SGI Onyx

 General Information


The SGI Onyx really is has been introduced in 1993 and is still a powerful graphics server available as deskside systems or even rack systems. The deskside Onyx systems already can have up to four CPUs and four rastermanagers and thus are still nice machines for some serious work.

Processor Options

There are four processor families available for the Onyx: The R4400, R8000 and R10000. One CPU board can hold up to four R4400 or R10000 and up to two R8000. Of course you cannot mix CPUs.

Processor Board CPUs / Board Speed L2 Cache / CPU
R4400 IP19 1,2 or 4 100 Mhz
150 Mhz
200 Mhz
250 Mhz
1MB or 4MB
R8000 IP21 1 or 2 75 Mhz
90 Mhz
R10000 IP25 1,2 or 4 195 Mhz 1MB or 2MB

A deskside Onyx can hold only one CPU board (that is up to 4 CPUs) while a rackmount Onyx can hold up to 6 boards, which makes a total of 24 CPUs.


As most SGI systems, the Onyx uses proprietary memory modules, patented design by Silicon Graphics. Multiple third parties have been licensed to manufacture these memory modules.

The modules have 200 pins and provide 144 bits of data, including bits used for ECC. They are available in 16 MB, 64 MB and 256 MB sizes.

The memory board MC3 has four banks with 8 slots for each bank, that makes a total of 32 memory slots per MC3.

Graphic Options

Extreme Graphics

You can use an ExtremeGraphics option with an Onyx, but this is just not the idea of an Onyx.


Name Function
GE10V Geometrie Engine with 6 Intel i860XP
DG2 Display Generator
RM4 or RM5 Raster Manager; The RM4 has 4MB texture memory, while RM5 has 16MB, both have 40MB for frame buffer.

VTX really is nothing else than a downgraded Reality Engine 2 as you can see below. VTX only allows for one raster manager instead for up to four and has only half the geometry processing power.

Reality Engine 2

Name Function
GE10V Geometrie Engine with 12 Intel i860XP
DG2 Display Generator
RM4 or RM5 Raster Manager; The RM4 has 4MB texture memory, while RM5 has 16MB. Each Graphics pipe can have either 1,2 or 4 raster managers. But note that the amount of available texture memory will not increase with additional raster managers, as they work in parallel. But the amount of frame buffer memory increases by 40MB with each raster manager.


Infinite Reality

The System Bus

The main System bus is called PowerPath-2 and allows transfers up to 1.2GB per second. But there are also two other busses available for additional extensions and options. The backplane of a deskside Onyx has the following allocation:

Slot Name Function
1 MC3 Memory Board
2 CPU CPU Board
3 IO4B IO Controller
4 VCAM or GCAM VME or Graphics Bridge
6 VME VME64 or Extreme Graphics
7 VME VME64 or Extreme Graphics
8 GE Geometrie Engine
9 DG Display Generator
10 RM Raster Manager
11 RM Raster Manager (optional)
12 RM Raster Manager (optional)
13 RM Raster Manager (optional)

And the backplane of a rack Onyx has the following layout:

Slot Name Function
1 CPU or IMB or PC2  
2 CPU or IMB  
3 CPU or IMB or PC2  
4 CPU or IMB  
5 CPU or IMB or PC2  
6 CPU or IMB  
7 CPU or IMB or PC2  
8 CPU or IMB  
9 CPU or IMB or PC2  
10 CPU or IMB  
11 PC2  
12 VME VME64
13 VME VME64
14 VME VME64
15 GE Geometrie Engine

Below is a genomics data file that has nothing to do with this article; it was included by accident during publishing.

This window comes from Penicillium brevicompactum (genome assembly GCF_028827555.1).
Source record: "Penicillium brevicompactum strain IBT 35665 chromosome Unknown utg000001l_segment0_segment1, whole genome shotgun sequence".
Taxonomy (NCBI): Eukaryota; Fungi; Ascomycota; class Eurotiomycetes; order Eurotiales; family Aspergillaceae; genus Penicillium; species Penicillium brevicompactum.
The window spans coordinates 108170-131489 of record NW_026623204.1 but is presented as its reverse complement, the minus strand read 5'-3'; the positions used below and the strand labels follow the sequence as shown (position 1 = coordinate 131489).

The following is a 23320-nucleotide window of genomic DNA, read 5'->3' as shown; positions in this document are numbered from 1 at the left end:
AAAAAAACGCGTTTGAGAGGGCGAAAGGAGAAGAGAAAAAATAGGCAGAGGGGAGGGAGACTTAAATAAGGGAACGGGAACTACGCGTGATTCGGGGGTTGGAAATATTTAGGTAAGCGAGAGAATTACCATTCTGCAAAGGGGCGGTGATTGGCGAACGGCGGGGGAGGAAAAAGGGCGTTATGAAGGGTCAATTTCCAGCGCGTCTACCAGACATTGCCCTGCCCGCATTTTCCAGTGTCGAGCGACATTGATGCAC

16 DG Display Generator
17 RM Raster Manager
18 RM Raster Manager (optional)
19 RM Raster Manager (optional)
20 RM Raster Manager (optional)


The VME64 Bus

The VME64 slots available in the Onyx and Challenge systems are the same physical size as those found in other IRIS systems. However, they have additional data signals making the data bus 64 bits wide. These slots do not support VSB connections.

Note that VME cards for SGI systems do not require front panels. Front panels are normally required for EMI sealing and connector mounting. Since the Onyx VME rely on the I/O Panel for EMI sealing, front panels are necessary. In fact, installing a 6U card with a front panel directly into the backplane will almost certainly cause the front panel to short out against any card in the slot to the right of the board.


The IBUS is the connection that is available on the IO4 board. Silicon Graphics makes several “mezzanine” boards available that use this interface. An example is the Audio/Serial Option (ASO) board. Due to the complexity and cost of design this bus is not generally available for developers for design purposes.


Here you can see the frontplane of the Onyx RealiytEngine with all connectors - click on the image for a bigger version. As you can see, there are really plenty of them, but unfortunately the Onyx has no Sound per default.

The Onyx has three RS232 plus one RS422 9pin serial ports. There is also a 25pin DB25 unidirectional parallel port.

There are also two SCSI-2 channels, one wide single ended and one wide differential SCSI channel. You can chose for each internal drive to which channel it should be connected to. Both the single ended and differential types of SCSI-2 connections use the same 68 pin connector, but the pinouts are slightly different.

Onyx Keyboard and mouse

An annoying problem is that Onyx don't have PS/2 compatible keyobards and mice, although the connector looks like it. Luckily it uses the same keyboard and mosue as Indigos, so if you can get one you can also use it for your Onyx. If you don't have a keyboard or mouse, maybe you can build yourself a converter. See this page for a description.

System Controller

The system controller monitors various system data (fan speed, temperature, voltages) and can initiate a controlled shutdown if any of these values exceeds given ranges. It is battery-backed and records error messages in case of any unplanned shutdown of the system. On both Deskside and Rackmount systems the system controller can be accessed without problems from the front of the machine.

Video Options

Other Options

My Hardware

See my SGI Onyx RealityEngine².